Yesterday I took a quick walk through one of my favorite local birding locations: Retzer Nature Center. Retzer is on a relatively small piece of land but has many types of habitat including deciduous woods, coniferous woods, and prairie. Many different bird species call Retzer home so birding there is always an enjoyable experience.
From the parking lot I started out walking south into the deciduous forest. After a short time I got eyes on a few Indigo Buntings calling in the trees and heard a few Blue-Gray Gnatcatchers. The wooded area has not been as good in recent years but Blue-Winged Warblers, Common Yellowthroats, and Eastern Towhees can often be found there.
I eventually walked out of the forest after tallying a few species and started up the large hill on the eastern part of the nature center. This area opens into an oak savanna with trees periodically pooping up out of the golden grasses. This is where I usually find the most bird numbers and diversity. Today was no exception. The first bird I spotted was a Field Sparrow hopping around the branches of a small Oak tree. Near the sparrow was a very chattery House Wren perched on a dead branch. Almost directly above me was an Eastern Kingbird that was kind enough to pose for a few photos.
I continued up the hill further where I found more Field Sparrows and heard some Eastern Bluebirds. One surprise was an immature Orchard Oriole perched on one of the top branches of a dead tree. Before this, i had never seen that species present before at the nature center.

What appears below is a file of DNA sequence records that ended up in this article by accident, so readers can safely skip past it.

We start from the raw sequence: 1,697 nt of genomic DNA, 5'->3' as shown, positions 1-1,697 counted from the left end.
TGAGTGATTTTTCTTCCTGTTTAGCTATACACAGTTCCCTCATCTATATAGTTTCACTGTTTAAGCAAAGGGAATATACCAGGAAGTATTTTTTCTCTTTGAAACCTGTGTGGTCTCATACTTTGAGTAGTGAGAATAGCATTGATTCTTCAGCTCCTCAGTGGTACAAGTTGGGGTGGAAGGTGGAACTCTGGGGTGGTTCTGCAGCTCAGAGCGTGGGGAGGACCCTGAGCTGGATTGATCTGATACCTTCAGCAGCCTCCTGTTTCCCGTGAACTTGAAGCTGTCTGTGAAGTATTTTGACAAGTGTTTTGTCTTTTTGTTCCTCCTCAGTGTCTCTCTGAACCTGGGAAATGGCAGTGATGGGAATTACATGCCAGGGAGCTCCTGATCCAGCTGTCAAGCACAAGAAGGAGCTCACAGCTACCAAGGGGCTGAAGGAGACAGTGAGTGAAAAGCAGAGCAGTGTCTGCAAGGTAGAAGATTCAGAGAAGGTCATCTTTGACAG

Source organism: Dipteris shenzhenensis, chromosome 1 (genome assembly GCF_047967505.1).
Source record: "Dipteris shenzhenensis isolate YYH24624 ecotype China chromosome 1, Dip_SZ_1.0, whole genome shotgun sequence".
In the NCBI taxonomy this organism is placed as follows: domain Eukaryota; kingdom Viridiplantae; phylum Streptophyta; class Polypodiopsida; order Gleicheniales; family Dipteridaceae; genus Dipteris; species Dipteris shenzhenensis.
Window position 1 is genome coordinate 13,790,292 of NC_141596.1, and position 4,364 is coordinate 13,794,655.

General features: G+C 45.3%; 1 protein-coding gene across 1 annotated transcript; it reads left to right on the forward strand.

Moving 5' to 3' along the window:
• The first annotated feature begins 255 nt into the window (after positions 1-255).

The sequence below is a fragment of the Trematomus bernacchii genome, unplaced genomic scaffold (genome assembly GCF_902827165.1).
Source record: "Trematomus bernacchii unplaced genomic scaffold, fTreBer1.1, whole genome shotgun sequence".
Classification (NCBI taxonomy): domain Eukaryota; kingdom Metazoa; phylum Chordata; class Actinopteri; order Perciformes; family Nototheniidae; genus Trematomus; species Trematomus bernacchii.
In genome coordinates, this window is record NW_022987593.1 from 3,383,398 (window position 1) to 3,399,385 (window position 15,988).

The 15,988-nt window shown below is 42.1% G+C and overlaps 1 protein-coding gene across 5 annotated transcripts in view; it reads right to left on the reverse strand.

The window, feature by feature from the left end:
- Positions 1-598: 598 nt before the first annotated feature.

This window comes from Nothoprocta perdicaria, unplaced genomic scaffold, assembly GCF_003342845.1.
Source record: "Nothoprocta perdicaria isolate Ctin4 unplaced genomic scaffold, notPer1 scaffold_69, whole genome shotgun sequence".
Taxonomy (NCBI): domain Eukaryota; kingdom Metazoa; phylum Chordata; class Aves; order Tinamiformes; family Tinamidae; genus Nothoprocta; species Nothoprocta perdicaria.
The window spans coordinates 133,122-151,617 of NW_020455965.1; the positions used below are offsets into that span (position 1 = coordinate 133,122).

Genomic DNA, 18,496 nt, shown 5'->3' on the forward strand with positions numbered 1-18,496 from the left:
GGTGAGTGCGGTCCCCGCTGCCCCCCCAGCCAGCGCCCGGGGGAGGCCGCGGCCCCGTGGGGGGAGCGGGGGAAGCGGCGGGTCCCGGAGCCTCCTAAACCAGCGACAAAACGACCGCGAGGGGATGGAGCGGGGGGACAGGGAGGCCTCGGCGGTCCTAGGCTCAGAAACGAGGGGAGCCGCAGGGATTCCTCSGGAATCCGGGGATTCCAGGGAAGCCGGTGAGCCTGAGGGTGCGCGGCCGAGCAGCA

I stopped at a bench at the top of the hill and listened for other field birds. I could easily hear the call of at least three Henslow’s Sparrows and the buzzing of Clay-Colored Sparrows. none of the Henslow’s decided to make an appearance but they are still fun to listen to. Off in the distance, the distinctive metallic and bubbly call of the Bobolink could be heard. They are annual nesters at Retzer and one of my favorite birds simply because of their interesting call. I was able to spot one up at the top of a medium sized oak.
I continued north on the hill to where a tractor lane intersects the trail. This is where I heard two calls out to west that I recognized as Dickcissel. Dickcissel are another species that has been known to nest at Retzer. They are very sensitive when nesting so I didn’t get too close. Fortunately one was calling from a tall tree that could get a clear view of.
After watching the Dickcissel for a few minutes I moved into the trail that cuts through the tall green grass on the east side of the hill. Here there were three more Henslow’s Sparrows calling, Tree Swallows, Savannah Sparrows, and more Bobolinks calling than I could keep track of. They were constantly flying up out of the grass while making their bubbling call and landing back in a different spot only to disappear completely.
I eventually headed out of the prairie and into another small wooded area near the parking lot. Here I heard and eventually caught a glimpse of an Eastern Towhee.
I left with a total of 24 species after just an hour of birding. Not a bad day at all bird wise and a great day to be out at one of my favorite local nature centers.